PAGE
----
Investor demand for U.S. net-lease product remains strong, with 2016 transaction volume of $53.6 billion the second-highest annual amount in the past 15 years.
Net-lease transactions are also increasing as a share of total annual investment, rising from an average of 12.4% between 2001 and 2007 to 20.2% between 2008 and 2016.
Strong Investor Appetite Maintains Pricing Pressure
Despite rising 10-year Treasury rates and marginal softening in net-lease cap rates, spreads remain in line with long-term averages, ranging between 300 and 400 basis points (bps) depending on asset specifics. With further increases in long-term rates expected, spreads are likely to be under pressure given the long-duration hold period for net-lease assets. Furthermore, investors are likely to become more selective on asset type, lease terms and credit quality.
While private buyers remain the dominant buyer group, accounting for a stable 40% market share in the past four years, the net-lease segment is becoming more appealing to institutional and cross-border buyers.
Analysis of CBRE-Brokered Net-Lease Retail Investment
Retail is the strongest performing net-lease asset type, with the highest returns in the medium (five years) and long term (20 years). The sector accounts for 27% of net-lease transaction volume and is the most actively traded by number of properties. Drugstores and casual-dining properties represent about half of total transaction volume, fueled by favorable consumer trends and opportunities for sale-leasebacks.
Analysis of a sample of $3 billion in CBRE-brokered investment sales of net-lease retail properties and portfolios in 2016 reveals:
- The average cap rate was 6.63% and ranged between 5% and 10%, reflecting continued investor appetite for deals with a range of price points.
- The remaining length of lease term at the date of purchase impacted cap rates significantly. The average cap rate for properties with more than 10 remaining years was 189 bps lower than the average for properties with less than five years.
- The net-lease retail segment remained fairly stable through market volatility and rising interest rates in late 2016, with minimal movement in transaction volume and cap rates throughout the year. There was a gradual increase in the time taken to close deals, possibly as a result of increased due-diligence requirements.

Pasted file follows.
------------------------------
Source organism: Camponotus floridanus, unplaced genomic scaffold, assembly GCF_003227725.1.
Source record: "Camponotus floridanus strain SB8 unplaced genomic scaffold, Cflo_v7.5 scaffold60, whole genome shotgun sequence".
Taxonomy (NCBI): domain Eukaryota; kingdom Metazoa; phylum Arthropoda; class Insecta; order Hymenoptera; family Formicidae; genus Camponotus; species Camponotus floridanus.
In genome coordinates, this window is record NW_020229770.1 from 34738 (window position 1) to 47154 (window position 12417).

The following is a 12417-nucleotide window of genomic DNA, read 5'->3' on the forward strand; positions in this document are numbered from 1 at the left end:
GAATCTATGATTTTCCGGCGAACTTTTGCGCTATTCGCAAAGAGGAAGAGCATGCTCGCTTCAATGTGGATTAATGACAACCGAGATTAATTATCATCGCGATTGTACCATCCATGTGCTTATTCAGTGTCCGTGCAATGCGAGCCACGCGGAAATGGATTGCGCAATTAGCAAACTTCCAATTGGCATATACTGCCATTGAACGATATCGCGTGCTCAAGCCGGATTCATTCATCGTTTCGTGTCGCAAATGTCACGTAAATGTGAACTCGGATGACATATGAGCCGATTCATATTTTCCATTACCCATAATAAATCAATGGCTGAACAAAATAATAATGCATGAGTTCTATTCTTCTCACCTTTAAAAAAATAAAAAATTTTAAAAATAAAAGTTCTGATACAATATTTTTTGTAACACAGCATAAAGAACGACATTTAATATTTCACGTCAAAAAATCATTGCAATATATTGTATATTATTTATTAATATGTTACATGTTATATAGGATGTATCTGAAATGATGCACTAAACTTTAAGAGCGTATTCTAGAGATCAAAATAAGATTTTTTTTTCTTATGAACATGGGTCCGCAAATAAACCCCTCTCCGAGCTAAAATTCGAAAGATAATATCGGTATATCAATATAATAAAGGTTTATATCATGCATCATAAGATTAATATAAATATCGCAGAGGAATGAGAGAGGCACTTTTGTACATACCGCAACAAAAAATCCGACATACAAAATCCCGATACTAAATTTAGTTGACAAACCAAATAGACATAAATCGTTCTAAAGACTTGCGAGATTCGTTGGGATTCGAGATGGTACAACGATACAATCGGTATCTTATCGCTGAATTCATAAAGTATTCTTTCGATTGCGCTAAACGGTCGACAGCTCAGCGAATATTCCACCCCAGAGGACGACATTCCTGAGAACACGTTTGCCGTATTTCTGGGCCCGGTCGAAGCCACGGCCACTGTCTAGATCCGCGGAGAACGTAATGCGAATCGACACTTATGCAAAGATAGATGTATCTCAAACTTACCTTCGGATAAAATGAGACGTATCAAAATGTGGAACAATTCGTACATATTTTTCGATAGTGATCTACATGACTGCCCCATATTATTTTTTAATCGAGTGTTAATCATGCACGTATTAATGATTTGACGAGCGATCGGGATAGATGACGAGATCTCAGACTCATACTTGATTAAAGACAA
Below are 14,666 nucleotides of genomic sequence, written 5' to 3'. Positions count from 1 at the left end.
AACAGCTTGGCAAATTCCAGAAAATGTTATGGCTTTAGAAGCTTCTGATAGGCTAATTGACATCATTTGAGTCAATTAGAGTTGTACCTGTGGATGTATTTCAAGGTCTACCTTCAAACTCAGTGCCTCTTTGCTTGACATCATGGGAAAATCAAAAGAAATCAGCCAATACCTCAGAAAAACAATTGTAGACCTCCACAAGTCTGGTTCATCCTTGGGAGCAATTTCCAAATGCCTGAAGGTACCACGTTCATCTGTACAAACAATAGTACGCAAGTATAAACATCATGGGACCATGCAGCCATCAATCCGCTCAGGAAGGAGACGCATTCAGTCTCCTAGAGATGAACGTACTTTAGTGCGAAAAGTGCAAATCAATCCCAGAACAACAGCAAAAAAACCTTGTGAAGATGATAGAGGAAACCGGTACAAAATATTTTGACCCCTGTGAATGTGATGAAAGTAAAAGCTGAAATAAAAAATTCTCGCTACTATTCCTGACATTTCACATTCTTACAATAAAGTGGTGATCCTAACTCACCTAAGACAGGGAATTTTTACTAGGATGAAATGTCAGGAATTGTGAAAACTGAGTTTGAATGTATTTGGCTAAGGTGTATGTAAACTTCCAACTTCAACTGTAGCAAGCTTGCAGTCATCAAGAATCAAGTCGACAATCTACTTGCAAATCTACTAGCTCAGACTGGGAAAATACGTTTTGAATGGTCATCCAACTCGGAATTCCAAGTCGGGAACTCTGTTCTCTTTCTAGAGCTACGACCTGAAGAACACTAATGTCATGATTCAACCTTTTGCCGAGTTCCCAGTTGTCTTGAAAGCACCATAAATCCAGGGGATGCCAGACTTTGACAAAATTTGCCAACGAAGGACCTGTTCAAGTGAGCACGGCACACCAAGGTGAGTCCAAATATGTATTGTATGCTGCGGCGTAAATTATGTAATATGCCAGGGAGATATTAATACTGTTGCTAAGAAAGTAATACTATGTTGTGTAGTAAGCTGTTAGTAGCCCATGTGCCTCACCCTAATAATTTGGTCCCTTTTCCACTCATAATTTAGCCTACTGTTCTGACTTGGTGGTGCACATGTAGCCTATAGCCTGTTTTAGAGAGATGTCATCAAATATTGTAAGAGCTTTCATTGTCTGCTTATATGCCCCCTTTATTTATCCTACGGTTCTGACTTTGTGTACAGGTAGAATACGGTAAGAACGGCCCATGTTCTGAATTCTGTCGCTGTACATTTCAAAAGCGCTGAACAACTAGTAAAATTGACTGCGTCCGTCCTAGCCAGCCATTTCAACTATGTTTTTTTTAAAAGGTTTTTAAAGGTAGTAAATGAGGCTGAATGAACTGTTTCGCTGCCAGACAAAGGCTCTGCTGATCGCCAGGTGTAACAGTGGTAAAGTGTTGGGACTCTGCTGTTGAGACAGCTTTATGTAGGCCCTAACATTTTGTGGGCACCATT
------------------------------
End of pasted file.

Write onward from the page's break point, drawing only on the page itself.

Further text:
Significant Wall of Equity Capital Chasing U.S. Real Estate
Investor interest in the net-lease segment should remain strong in 2017, as capital availability—particularly from institutions—remains high. Institutional investors are under-allocated to real estate by about 130 bps in the Americas, and Preqin estimates that total available capital for close-ended funds in North America is at an all-time high ($144 billion, Feb 2017).
Headwinds from Debt Market and Tax Reform
Two of the challenges facing the net-lease segment in 2017:
- Debt market conditions: Lending volumes face headwinds in both CMBS and bank markets, as risk-retention rules affect not just appetite for construction lending but also higher-risk deals. Rising interest rates also present increasing pricing pressure—market observers, including CBRE Econometric Advisors, expect the 10-year Treasury to approach 3.0% by year-end 2017. Investors are likely to become increasingly selective on asset type, lease terms and credit quality to best absorb changing debt metrics.
- Potential tax reform: Uncertainty surrounding proposed tax reforms raises key questions for the net-lease segment, particularly retail. Shifts in investor appetite could occur due to changes in tax rules for 1031 exchanges, income classification of net-lease income and limits on mortgage interest deductibility that could alter lease vs buy mechanics. Additionally, the proposed Border Adjustment Tax on imports could dramatically impact retailer profitability, especially apparel retailers, and the real estate demand from these tenants.
On balance, given the weight of capital currently in the market and favorable macroeconomic and consumer trends, the net-lease segment is expected to remain a strong investment option in the near term, albeit with some pricing pressure.
By Revathi Greenwood, Americas Head of Investment Research, and Taylor Jacoby, Senior Research Analyst, CBRE.
 Cornell Hodes Weil, 2016.